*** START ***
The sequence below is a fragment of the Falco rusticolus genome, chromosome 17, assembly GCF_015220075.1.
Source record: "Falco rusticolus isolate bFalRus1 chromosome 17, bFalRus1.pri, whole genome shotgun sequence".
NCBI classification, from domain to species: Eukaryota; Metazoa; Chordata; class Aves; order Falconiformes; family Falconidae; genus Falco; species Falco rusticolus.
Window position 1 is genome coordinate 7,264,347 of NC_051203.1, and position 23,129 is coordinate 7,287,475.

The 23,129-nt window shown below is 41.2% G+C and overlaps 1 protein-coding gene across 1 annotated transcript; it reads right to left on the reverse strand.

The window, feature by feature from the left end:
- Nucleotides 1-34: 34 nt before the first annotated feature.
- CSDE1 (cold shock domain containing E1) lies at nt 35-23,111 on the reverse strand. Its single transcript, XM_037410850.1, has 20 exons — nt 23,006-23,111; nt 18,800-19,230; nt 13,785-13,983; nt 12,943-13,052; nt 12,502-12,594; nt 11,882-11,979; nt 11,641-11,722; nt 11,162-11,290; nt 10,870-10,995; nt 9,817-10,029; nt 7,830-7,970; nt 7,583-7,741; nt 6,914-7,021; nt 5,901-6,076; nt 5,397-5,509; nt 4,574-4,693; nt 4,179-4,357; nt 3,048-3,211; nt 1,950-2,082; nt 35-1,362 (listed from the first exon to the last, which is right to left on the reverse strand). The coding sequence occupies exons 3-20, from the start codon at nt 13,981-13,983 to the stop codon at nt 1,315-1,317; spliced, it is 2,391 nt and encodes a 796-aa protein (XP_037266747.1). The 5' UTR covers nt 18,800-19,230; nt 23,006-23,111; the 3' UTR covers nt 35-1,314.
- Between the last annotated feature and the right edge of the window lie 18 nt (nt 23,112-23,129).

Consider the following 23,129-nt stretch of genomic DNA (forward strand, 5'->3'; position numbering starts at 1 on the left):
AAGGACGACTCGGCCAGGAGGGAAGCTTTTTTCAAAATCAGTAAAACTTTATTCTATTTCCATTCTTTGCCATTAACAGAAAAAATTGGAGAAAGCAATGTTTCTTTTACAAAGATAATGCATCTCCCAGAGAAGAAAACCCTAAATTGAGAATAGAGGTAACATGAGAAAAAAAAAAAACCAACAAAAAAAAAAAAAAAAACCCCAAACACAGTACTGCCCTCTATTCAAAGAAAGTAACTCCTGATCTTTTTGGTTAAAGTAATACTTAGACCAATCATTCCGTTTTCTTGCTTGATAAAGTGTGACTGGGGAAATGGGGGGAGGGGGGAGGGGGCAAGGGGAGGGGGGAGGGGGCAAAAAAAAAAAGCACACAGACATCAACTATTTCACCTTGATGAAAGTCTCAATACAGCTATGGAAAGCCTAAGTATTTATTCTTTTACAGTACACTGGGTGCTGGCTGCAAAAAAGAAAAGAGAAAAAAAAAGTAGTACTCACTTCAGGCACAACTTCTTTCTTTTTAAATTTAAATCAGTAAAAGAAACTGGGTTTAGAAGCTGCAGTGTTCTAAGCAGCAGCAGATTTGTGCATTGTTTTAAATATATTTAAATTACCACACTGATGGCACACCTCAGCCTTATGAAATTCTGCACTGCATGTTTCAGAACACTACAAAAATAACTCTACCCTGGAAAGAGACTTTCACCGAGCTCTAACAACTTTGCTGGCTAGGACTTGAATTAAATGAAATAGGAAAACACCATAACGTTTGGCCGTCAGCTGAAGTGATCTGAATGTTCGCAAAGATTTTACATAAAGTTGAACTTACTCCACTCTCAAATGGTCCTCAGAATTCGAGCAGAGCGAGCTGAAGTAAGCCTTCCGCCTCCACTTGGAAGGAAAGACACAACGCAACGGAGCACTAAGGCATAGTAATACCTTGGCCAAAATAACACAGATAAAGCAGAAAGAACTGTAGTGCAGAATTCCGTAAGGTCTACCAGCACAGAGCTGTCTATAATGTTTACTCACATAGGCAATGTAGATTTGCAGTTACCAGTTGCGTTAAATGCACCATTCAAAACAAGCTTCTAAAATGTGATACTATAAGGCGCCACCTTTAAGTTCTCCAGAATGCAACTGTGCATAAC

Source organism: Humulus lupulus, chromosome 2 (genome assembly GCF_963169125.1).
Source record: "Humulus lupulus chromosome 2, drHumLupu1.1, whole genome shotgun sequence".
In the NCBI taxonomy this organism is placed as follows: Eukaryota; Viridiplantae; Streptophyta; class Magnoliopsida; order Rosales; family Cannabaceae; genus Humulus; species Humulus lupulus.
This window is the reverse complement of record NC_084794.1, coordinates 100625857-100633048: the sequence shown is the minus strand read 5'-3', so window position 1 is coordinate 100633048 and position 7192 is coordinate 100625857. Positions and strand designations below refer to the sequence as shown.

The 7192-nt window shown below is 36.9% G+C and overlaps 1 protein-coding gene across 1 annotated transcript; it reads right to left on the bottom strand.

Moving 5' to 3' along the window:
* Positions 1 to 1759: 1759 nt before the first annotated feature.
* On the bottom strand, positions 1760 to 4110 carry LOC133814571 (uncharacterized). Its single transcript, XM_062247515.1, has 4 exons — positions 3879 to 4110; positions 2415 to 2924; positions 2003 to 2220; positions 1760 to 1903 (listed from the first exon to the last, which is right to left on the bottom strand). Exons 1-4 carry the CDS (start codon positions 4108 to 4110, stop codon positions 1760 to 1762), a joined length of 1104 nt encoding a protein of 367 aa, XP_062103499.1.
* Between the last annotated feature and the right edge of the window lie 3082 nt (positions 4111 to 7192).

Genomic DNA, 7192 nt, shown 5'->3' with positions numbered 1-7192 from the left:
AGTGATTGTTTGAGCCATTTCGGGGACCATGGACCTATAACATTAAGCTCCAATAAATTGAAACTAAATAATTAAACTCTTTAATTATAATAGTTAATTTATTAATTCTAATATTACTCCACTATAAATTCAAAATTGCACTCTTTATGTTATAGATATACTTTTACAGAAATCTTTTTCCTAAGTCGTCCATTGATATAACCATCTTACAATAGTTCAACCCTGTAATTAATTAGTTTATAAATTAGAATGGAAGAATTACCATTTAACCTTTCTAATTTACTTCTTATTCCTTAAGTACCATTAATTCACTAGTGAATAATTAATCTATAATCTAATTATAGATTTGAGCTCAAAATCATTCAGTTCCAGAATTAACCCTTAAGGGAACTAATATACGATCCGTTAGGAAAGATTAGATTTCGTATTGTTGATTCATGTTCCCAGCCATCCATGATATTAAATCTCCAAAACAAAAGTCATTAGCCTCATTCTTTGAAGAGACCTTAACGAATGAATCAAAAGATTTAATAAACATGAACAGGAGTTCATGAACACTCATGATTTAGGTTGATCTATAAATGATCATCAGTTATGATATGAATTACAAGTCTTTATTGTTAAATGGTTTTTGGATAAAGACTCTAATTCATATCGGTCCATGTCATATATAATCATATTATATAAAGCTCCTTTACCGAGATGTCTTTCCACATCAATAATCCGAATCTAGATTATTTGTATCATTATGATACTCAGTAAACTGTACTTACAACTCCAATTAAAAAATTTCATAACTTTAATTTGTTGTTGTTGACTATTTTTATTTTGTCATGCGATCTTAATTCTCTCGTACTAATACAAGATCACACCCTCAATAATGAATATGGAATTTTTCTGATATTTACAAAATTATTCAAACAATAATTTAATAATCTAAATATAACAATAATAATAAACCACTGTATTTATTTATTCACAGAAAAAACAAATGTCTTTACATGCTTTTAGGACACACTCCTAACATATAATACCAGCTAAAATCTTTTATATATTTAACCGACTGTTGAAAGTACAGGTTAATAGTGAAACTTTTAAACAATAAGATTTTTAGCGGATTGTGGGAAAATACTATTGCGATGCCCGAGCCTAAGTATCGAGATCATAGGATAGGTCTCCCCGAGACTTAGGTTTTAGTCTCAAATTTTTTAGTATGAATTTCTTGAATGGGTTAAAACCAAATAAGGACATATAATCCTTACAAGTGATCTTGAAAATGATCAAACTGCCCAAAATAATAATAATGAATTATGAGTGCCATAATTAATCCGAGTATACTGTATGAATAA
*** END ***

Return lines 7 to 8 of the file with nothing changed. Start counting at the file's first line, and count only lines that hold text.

- Nucleotides 1-34: 34 nt before the first annotated feature.
- CSDE1 (cold shock domain containing E1) lies at nt 35-23,111 on the reverse strand. Its single transcript, XM_037410850.1, has 20 exons — nt 23,006-23,111; nt 18,800-19,230; nt 13,785-13,983; nt 12,943-13,052; nt 12,502-12,594; nt 11,882-11,979; nt 11,641-11,722; nt 11,162-11,290; nt 10,870-10,995; nt 9,817-10,029; nt 7,830-7,970; nt 7,583-7,741; nt 6,914-7,021; nt 5,901-6,076; nt 5,397-5,509; nt 4,574-4,693; nt 4,179-4,357; nt 3,048-3,211; nt 1,950-2,082; nt 35-1,362 (listed from the first exon to the last, which is right to left on the reverse strand). The coding sequence occupies exons 3-20, from the start codon at nt 13,981-13,983 to the stop codon at nt 1,315-1,317; spliced, it is 2,391 nt and encodes a 796-aa protein (XP_037266747.1). The 5' UTR covers nt 18,800-19,230; nt 23,006-23,111; the 3' UTR covers nt 35-1,314.